In re Interest of Jackson E.

Annotate this Case
Justia Opinion Summary

The juvenile court granted the Department of Health and Human Services temporary custody of Jackson after finding that he had suffered head injuries at home. Jackson was placed with his maternal grandmother, Erin, and her husband, Paul, where he remained in foster care for the next two and a half years. The Department later removed Jackson from his placement with Erin and Paul and placed him with other foster parents. Erin and Paul filed a motion for placement requesting an order that the Department place Jackson back with them and also filed a motion to intervene. The court granted Erin and Paul’s motion to intervene but denied their motion for placement, finding that the State had met its burden of proof that its placement plan was in the best interests of Jackson. Erin and Paul filed a motion for new trial or to alter or amend the court’s order. The motion was denied. Erin and Paul appealed. The Supreme Court dismissed the appeal for lack of jurisdiction, holding that Erin and Paul had no right to take an appeal under the circumstances, and therefore, they had no standing.

Download PDF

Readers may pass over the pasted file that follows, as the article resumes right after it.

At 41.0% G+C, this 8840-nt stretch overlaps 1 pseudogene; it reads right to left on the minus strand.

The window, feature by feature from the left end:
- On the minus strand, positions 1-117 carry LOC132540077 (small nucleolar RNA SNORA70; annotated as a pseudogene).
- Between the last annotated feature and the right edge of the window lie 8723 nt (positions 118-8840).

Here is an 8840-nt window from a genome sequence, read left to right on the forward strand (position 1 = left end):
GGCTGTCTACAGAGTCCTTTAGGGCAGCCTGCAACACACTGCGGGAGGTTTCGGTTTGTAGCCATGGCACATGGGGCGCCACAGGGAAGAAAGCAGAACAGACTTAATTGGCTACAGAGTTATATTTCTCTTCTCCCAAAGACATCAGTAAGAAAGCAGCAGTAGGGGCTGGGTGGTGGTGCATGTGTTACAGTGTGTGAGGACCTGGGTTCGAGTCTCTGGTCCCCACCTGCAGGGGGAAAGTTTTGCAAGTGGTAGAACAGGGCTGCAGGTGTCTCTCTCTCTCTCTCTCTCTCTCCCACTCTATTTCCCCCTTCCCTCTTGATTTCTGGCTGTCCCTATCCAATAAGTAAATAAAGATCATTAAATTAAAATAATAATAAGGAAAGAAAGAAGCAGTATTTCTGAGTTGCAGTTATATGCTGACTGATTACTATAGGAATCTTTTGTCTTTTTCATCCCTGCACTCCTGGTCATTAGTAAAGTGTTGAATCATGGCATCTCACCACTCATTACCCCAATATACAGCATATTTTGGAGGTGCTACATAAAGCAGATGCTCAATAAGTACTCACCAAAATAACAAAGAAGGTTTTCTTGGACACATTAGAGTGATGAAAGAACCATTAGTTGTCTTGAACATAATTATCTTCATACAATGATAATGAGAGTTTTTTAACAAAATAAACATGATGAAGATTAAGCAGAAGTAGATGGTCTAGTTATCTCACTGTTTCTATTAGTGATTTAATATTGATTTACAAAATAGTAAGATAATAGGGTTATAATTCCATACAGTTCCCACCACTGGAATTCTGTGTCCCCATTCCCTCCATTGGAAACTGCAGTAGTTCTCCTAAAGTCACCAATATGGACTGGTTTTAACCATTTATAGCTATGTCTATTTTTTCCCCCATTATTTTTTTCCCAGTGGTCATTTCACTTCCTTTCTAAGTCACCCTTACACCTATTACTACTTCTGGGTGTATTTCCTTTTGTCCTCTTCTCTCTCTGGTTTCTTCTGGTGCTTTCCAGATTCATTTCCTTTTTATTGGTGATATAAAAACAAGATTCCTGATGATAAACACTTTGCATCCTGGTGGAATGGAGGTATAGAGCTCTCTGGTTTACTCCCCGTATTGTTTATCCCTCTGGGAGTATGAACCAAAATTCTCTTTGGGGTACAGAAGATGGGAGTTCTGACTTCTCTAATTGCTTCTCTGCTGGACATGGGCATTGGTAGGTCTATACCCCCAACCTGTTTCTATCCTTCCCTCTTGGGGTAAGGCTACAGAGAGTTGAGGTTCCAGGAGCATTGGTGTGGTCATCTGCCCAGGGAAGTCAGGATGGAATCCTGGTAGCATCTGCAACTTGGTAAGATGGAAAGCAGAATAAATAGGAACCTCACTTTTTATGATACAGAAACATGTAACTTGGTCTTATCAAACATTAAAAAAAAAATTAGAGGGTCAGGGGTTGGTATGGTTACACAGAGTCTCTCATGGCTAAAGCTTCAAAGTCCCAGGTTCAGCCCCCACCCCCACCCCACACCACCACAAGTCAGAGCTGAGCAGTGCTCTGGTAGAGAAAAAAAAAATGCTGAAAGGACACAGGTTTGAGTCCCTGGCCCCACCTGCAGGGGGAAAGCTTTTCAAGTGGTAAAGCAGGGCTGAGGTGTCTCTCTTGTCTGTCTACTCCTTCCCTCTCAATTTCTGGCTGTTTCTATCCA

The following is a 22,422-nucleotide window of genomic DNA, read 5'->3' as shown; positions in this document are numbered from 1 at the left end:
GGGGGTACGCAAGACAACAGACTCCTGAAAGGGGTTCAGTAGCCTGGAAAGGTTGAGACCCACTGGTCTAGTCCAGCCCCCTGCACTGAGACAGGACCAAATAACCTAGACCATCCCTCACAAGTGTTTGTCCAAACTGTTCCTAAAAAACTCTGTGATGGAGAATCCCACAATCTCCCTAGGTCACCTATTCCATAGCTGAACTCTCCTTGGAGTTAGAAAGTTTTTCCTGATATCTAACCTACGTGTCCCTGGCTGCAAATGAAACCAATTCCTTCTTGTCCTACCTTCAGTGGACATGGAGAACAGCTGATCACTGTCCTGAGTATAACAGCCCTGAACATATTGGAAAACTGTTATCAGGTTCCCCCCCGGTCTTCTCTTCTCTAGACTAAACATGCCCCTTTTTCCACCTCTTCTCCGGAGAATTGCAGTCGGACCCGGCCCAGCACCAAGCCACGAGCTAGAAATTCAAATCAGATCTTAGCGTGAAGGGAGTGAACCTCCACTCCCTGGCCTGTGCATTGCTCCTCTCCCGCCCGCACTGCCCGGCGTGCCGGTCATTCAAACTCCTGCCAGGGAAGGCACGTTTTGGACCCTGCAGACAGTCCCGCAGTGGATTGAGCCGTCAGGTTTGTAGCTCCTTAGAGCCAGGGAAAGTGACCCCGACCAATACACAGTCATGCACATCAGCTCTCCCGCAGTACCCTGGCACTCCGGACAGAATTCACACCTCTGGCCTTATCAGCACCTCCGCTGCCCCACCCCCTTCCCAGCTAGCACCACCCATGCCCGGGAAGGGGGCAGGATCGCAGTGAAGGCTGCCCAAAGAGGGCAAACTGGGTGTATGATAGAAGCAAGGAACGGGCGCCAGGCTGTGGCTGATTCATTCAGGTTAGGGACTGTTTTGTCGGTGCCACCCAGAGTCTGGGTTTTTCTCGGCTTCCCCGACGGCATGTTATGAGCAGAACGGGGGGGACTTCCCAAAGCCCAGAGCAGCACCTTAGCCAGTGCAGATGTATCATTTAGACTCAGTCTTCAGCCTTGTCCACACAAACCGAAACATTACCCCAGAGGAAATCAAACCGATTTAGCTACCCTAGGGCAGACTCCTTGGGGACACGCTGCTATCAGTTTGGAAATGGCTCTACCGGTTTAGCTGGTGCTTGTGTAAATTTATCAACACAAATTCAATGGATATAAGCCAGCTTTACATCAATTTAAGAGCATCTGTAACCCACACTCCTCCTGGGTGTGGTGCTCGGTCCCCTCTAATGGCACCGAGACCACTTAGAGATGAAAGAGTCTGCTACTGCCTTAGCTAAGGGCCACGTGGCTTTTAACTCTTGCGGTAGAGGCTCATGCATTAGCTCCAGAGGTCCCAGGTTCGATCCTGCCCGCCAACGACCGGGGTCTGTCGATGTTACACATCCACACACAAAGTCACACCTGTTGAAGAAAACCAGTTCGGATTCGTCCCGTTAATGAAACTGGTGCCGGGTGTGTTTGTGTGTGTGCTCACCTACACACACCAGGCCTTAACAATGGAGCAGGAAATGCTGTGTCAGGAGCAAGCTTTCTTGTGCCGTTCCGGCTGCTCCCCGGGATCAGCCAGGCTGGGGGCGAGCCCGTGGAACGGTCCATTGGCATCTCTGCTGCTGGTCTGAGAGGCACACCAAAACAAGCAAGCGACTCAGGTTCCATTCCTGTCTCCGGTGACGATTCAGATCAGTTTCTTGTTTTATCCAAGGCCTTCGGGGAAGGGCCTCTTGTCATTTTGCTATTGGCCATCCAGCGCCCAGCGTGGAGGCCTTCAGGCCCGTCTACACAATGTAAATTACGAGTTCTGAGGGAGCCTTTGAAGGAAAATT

Nebraska Supreme Court Online Library www.nebraska.gov/courts/epub/ 03/18/2016 08:32 AM CDT - 84 - Nebraska A dvance Sheets 293 Nebraska R eports IN RE INTEREST OF JACKSON E. Cite as 293 Neb. 84 In re I nterest of Jackson State under 18 E., a child years of age. of Nebraska, appellee, v. Chelsy G. Jeff E., appellees, and Erin R. and Paul R., intervenors-appellants. and ___ N.W.2d ___ Filed March 18, 2016. No. S-15-534.  1. Jurisdiction: Appeal and Error. A jurisdictional question which does not involve a factual dispute is determined by an appellate court as a matter of law, which requires the appellate court to reach a conclusion independent of the lower court’s decision.  2. Juvenile Courts: Jurisdiction: Appeal and Error. In a juvenile case, as in any other appeal, before reaching the legal issues presented for review, it is the duty of an appellate court to determine whether it has jurisdiction over the matter before it.  3. Parent and Child: Standing: Appeal and Error. Foster parents, as such, do not have standing to appeal from an order changing a child’s placement.  4. Standing: Words and Phrases. Standing involves a real interest in the cause of action, meaning some legal or equitable right, title, or interest in the subject matter of the controversy.  5. Standing: Proof. Persons claiming standing must show that their claim is premised on their own legal rights and not the rights of another.  6. Standing: Jurisdiction: Parties. Standing is a jurisdictional component of a party’s case, because only a party who has standing may invoke the jurisdiction of a court.  7. Juvenile Courts: Appeal and Error. The right of an appeal in a juvenile case in Nebraska is purely statutory. Appeal from the County Court for Holt County: A lan L. Brodbeck, Judge. Appeal dismissed. - 85 - Nebraska A dvance Sheets 293 Nebraska R eports IN RE INTEREST OF JACKSON E. Cite as 293 Neb. 84 Frederick T. Bartell, of Fitzgerald, Vetter & Temple, for intervenors-appellants. Thomas P. Herzog, Special Holt County Attorney, of Herzog Law Office, for appellee State of Nebraska. Forrest F. Peetz, of Peetz Law, P.C., L.L.O., guardian ad litem. Heavican, C.J., Wright, Connolly, Cassel, and Stacy, JJ. Cassel, J. INTRODUCTION Jackson E.’s former foster parents, one of whom is also his maternal grandmother, attempt to appeal from a juvenile court order overruling their motion for new trial or to alter or amend the court’s order declining to return Jackson’s placement to them. Because we conclude that they do not have standing to appeal, we dismiss the appeal for lack of jurisdiction. BACKGROUND A djudication, Placement, and Change of Placement In September 2012, the State filed a juvenile petition alleging that Jackson was an abused or neglected child1 and requesting temporary custody of Jackson. The county court for Holt County, Nebraska, sitting as a juvenile court, found that Jackson had suffered head injuries in his home and granted the Department of Health and Human Services (Department) temporary custody of Jackson. Jackson’s mother and father both entered pleas of no contest to the allegations. They did not give up their parental rights, and the Department has not sought to terminate their rights. The Department placed Jackson in foster care with his maternal grandmother, Erin R., and her husband, Paul R. Over the next 21⁄2 years, Jackson remained placed with Erin and  1 See Neb. Rev. Stat. § 43-247(3)(a) (Reissue 2008). - 86 - Nebraska A dvance Sheets 293 Nebraska R eports IN RE INTEREST OF JACKSON E. Cite as 293 Neb. 84 Paul as a foster child. The Department’s permanency objective for Jackson was reunification with both parents. In March 2015, the Department removed Jackson from his placement with Erin and Paul and placed him with other foster parents. Thereafter, Erin and Paul filed a motion for placement requesting that the court order the Department to place Jackson back with them. They also filed a motion to intervene. Hearing The court held a hearing to review both the Department’s permanency objective for Jackson and Erin and Paul’s motion for placement and motion to intervene. It granted Erin and Paul’s motion to intervene, to which no party objected. After hearing testimony related to Jackson’s permanency objective, the court changed the permanency objective from reunification to adoption. The court then took up Erin and Paul’s motion for placement. After 3 days of testimony, it found that the State had met its burden to prove by a preponderance of the evidence that its placement of Jackson with the new foster parents was in his best interests. Accordingly, the court denied Erin and Paul’s motion. Erin and Paul later filed a motion for new trial or to alter or amend the order denying their motion for placement. The parties dispute whether the terminating motion was timely filed. After the county court overruled the terminating motion, Erin and Paul brought this appeal. ASSIGNMENTS OF ERROR Erin and Paul assign that the county court erred in (1) finding that the State had met its burden of proof that its placement plan was in the best interests of Jackson, (2) failing to give adequate preference to relative placement, and (3) failing to sustain their motion for placement. STANDARD OF REVIEW [1] A jurisdictional question which does not involve a factual dispute is determined by an appellate court as a matter of - 87 - Nebraska A dvance Sheets 293 Nebraska R eports IN RE INTEREST OF JACKSON E. Cite as 293 Neb. 84 law, which requires the appellate court to reach a conclusion independent of the lower court’s decision.2 ANALYSIS [2] In a juvenile case, as in any other appeal, before reaching the legal issues presented for review, it is the duty of an appellate court to determine whether it has jurisdiction over the matter before it.3 Thus, before reaching the merits, we must determine whether we have jurisdiction of this appeal. Two jurisdictional issues are presented. The first is whether Erin and Paul have standing to appeal. The second is whether Erin and Paul timely filed their notice of appeal. Because we conclude that Erin and Paul do not have standing, we do not reach the second issue. An appellate court is not obligated to engage in an analysis that is not necessary to adjudicate the case and controversy before it.4 [3] The State argues that Erin and Paul lack standing to appeal. It notes that we recently held In re Interest of Enyce J. & Eternity M.5 that foster parents, as such, do not have standing to appeal from an order changing a child’s placement. Erin and Paul respond that their case is distinguishable from In re Interest of Enyce J. & Eternity M., because Erin is Jackson’s grandmother and because they were granted leave to intervene. [4-6] Standing involves a real interest in the cause of action, meaning some legal or equitable right, title, or interest in the subject matter of the controversy.6 Persons claiming standing must show that their claim is premised on their own legal  2  3  4  5  6 In re Interest of Meridian H., 281 Neb. 465, 798 N.W.2d 96 (2011). Id. See D.I. v. Gibson, 291 Neb. 554, 867 N.W.2d 284 (2015). In re Interest of Enyce J. & Eternity M., 291 Neb. 965, 870 N.W.2d 413 (2015). Id. - 88 - Nebraska A dvance Sheets 293 Nebraska R eports IN RE INTEREST OF JACKSON E. Cite as 293 Neb. 84 rights and not the rights of another.7 Standing is a jurisdictional component of a party’s case, because only a party who has standing may invoke the jurisdiction of a court.8 As foster parents, Erin and Paul do not have standing to appeal the change in Jackson’s placement. As we said in In re Interest of Enyce J. & Eternity M., their status as foster parents gives them a role in the proceeding, but it does not confer on them a right, title, or interest in the subject matter of the controversy that gives them standing to appeal. Neither their status as intervenors nor Erin’s status as Jackson’s grandmother changes this result. Although grandparents have a right to intervene in dependency proceedings involving their minor grandchildren prior to final disposition,9 this right “does not confer any special entitlements or priorities upon them with respect to temporary custody, placement, or any other issue before the juvenile court.”10 Rather, “[e]xercising their right of intervention simply enables those grandparents wanting to keep abreast of dependency proceedings to receive notice and have an opportunity to be heard with respect to actions taken by a juvenile court which could significantly affect their relationship with their grandchildren.”11 Erin and Paul’s intervention allowed them to keep abreast of the proceedings and be heard by the county court, but it did not confer standing to appeal. [7] The right of appeal in a juvenile case in this state is purely statutory,12 and neither foster parents nor grandparents, as such, have a statutory right to appeal from a juvenile court  7  8  9 10 11 12 Id. State ex rel. Reed v. State, 278 Neb. 564, 773 N.W.2d 349 (2009). See In re Interest of Kayle C. & Kylee C., 253 Neb. 685, 574 N.W.2d 473 (1998). Id. at 693, 574 N.W.2d 478. Id. See, Neb. Rev. Stat. § 43-2,106.01 (Cum. Supp. 2014); Huskey v. Huskey, 289 Neb. 439, 855 N.W.2d 377 (2014). - 89 - Nebraska A dvance Sheets 293 Nebraska R eports IN RE INTEREST OF JACKSON E. Cite as 293 Neb. 84 order. The statute that confers a right to appeal provides, in relevant part, that an appeal from a final order or judgment entered by a juvenile court may be taken by the “juvenile’s parent, custodian, or guardian.”13 It goes on to define custodian or guardian, providing that “[f]or purposes of this subdivision, custodian or guardian shall include, but not be limited to, the Department . . . , an association, or an individual to whose care the juvenile has been awarded pursuant to the Nebraska Juvenile Code.”14 Erin and Paul are not and were not Jackson’s custodians or guardians for the purposes of the statute. We have interpreted the term “custodian” in the context of standing to appeal under the Nebraska Juvenile Code on two occasions. On the first occasion, in In re Interest of S.R.,15 the statute then in effect lacked the current provision defining “custodian or guardian.” We held that “custodian” meant “legal custodian, that is, the person or entity given custody of a child by appropriate court order.”16 We said that “[m]ere ‘placement with’ a person, or ‘possession of’ a child, does not constitute the persons given such placement or possession as custodians.”17 And we therefore concluded that a child’s foster parents did not have standing to appeal, because they did not constitute custodians for purposes of the statute. On the second occasion, in In re Interest of Artharena D.,18 we noted that the relevant statutory language was amended to include the provision defining “custodian or guardian,” and we concluded that the amendment expanded our definition 13 14 15 16 17 18 § 43-2,106.01(c). Id. In re Interest of S.R., 217 Neb. 528, 352 N.W.2d 141 (1984), disapproved on other grounds, In re Interest of Kayle C. & Kylee C., supra note 9. In re Interest of S.R., supra note 15, 217 Neb. at 535, 352 N.W.2d at 145. Id. In re Interest of Artharena D., 253 Neb. 613, 617, 571 N.W.2d 608, 611 (1997). - 90 - Nebraska A dvance Sheets 293 Nebraska R eports IN RE INTEREST OF JACKSON E. Cite as 293 Neb. 84 of “custodian.” We stated that through the amendment, “the Legislature expressed an intention to expand the definition of ‘custodian’ beyond the restrictive meaning we gave it in In re Interest of S.R. and to extend the right of appeal to individuals having the care of a juvenile by means other than an award under the Juvenile Code.”19 We therefore concluded that a person empowered by parental authority to act as the custodian for a child has a right to appeal under the statute. The statutory amendment and our recognition of the expanded definition of “custodian” in In re Interest of Artharena D. do not change the outcome in this case. The amendment and our subsequent interpretation make clear that the Legislature intended the amendment to ensure that those with alternative custody arrangements, bestowed outside the courts, have standing to appeal. The amendment does not affect the validity of our holding in In re Interest of S.R. that foster parents are not custodians for the purposes of the statute. Foster care is generally a short-term placement: It is a temporary measure for maintaining the child until the court can make a permanent disposition.20 Erin and Paul were only Jackson’s foster parents and were never awarded custody of Jackson. Therefore, they are not custodians or guardians for the purposes of the appeals statute, and they have no right to take an appeal in these circumstances. CONCLUSION Without a right to appeal, Erin and Paul have no standing, and this court has no jurisdiction over their purported appeal. Accordingly, we dismiss the appeal. A ppeal dismissed. Miller-Lerman, J., participating on briefs. 19 20 Id. at 618, 571 N.W.2d at 612. In re Interest of Enyce J. & Eternity M., supra note 5.